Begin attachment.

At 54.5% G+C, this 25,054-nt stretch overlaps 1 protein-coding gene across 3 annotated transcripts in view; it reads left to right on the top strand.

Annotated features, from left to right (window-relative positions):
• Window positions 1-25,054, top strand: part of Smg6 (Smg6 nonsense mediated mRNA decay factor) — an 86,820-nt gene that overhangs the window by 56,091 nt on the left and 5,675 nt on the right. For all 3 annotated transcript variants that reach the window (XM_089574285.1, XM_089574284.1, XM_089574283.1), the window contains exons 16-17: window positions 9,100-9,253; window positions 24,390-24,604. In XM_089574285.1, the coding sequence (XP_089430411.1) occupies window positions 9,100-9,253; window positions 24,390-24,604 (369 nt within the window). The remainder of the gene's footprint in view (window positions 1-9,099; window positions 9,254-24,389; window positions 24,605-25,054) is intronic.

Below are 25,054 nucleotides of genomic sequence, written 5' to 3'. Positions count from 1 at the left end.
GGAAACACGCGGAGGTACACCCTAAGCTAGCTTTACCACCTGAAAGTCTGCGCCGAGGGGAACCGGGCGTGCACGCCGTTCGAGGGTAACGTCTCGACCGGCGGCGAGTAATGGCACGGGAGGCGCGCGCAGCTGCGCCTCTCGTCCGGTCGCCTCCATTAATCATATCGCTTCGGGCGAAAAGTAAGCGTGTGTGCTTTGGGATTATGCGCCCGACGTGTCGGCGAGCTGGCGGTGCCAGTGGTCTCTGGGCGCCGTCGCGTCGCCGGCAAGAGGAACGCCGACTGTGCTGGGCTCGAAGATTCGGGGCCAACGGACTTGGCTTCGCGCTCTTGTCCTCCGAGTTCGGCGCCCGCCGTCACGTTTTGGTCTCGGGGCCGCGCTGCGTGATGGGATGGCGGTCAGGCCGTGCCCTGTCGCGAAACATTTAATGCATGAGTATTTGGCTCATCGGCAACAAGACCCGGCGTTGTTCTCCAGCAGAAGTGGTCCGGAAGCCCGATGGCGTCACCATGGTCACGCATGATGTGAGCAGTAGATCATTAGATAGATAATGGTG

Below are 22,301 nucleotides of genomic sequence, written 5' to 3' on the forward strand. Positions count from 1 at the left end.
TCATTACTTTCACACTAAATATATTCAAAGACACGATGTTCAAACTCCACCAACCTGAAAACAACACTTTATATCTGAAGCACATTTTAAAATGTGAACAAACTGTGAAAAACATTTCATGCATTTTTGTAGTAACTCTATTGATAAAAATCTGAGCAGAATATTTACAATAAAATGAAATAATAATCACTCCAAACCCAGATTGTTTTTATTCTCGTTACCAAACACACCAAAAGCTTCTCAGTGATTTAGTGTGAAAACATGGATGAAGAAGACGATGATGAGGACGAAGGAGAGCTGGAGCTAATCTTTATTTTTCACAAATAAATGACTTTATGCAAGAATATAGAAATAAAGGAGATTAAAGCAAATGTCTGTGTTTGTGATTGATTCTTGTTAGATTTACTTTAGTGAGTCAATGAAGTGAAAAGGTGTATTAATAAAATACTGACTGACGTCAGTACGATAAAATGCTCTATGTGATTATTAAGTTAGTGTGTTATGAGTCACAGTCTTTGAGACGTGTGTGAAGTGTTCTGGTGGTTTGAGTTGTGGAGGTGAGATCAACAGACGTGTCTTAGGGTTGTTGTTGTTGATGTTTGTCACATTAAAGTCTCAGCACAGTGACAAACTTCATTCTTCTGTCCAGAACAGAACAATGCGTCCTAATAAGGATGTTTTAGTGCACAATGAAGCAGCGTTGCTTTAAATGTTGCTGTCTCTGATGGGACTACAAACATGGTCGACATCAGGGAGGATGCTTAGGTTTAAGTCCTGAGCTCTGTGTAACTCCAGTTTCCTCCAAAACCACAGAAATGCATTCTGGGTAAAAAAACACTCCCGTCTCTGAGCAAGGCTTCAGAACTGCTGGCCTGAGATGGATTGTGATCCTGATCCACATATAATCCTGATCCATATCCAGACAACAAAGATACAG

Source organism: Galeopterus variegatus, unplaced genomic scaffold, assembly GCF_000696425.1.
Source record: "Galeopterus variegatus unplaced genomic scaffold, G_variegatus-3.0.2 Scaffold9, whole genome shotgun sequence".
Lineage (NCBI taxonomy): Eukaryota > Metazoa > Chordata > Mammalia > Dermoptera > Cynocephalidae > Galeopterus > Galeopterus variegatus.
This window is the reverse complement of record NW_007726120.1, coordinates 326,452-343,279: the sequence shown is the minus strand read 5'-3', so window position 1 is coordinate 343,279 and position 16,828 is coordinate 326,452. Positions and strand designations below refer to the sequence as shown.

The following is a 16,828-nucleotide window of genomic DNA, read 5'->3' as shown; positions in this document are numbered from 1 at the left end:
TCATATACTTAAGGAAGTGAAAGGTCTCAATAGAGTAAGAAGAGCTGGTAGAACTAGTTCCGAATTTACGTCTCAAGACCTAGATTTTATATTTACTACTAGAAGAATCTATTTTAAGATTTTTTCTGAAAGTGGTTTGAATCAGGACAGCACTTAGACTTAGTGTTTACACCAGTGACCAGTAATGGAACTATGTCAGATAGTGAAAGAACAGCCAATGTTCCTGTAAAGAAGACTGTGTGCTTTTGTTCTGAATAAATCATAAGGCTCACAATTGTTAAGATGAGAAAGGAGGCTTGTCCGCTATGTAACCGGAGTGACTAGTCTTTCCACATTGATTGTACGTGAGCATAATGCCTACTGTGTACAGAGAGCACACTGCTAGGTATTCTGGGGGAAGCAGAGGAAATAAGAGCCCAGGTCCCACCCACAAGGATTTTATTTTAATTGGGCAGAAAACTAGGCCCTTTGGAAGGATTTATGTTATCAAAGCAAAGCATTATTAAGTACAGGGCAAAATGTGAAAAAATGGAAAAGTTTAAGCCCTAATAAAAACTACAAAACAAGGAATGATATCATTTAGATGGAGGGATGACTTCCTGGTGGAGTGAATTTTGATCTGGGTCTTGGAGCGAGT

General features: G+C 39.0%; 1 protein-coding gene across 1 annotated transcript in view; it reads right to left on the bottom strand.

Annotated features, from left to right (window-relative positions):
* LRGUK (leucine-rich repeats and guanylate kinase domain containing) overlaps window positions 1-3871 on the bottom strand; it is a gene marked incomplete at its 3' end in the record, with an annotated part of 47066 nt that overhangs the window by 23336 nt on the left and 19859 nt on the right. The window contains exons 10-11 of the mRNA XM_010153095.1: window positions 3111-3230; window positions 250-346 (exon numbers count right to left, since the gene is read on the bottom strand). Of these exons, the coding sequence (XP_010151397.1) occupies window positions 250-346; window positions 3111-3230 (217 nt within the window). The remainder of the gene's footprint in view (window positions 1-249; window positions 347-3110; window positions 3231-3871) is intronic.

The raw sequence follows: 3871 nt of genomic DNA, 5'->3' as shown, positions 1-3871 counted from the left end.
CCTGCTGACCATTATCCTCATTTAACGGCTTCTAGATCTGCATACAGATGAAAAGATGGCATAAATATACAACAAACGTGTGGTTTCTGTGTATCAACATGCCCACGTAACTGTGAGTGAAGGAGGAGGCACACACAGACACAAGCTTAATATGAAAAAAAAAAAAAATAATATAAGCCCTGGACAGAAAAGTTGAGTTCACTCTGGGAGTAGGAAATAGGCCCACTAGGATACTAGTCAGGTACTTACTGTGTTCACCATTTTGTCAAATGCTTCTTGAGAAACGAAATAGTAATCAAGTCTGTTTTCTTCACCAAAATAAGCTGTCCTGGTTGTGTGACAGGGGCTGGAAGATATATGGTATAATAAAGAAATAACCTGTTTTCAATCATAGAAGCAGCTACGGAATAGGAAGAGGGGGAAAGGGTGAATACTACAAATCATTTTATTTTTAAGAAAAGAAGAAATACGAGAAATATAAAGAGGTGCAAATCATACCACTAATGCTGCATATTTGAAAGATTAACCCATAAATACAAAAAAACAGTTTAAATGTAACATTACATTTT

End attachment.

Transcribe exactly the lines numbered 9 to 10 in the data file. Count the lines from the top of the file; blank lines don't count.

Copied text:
Source record: "Galeopterus variegatus unplaced genomic scaffold, G_variegatus-3.0.2 Scaffold9, whole genome shotgun sequence".
Lineage (NCBI taxonomy): Eukaryota > Metazoa > Chordata > Mammalia > Dermoptera > Cynocephalidae > Galeopterus > Galeopterus variegatus.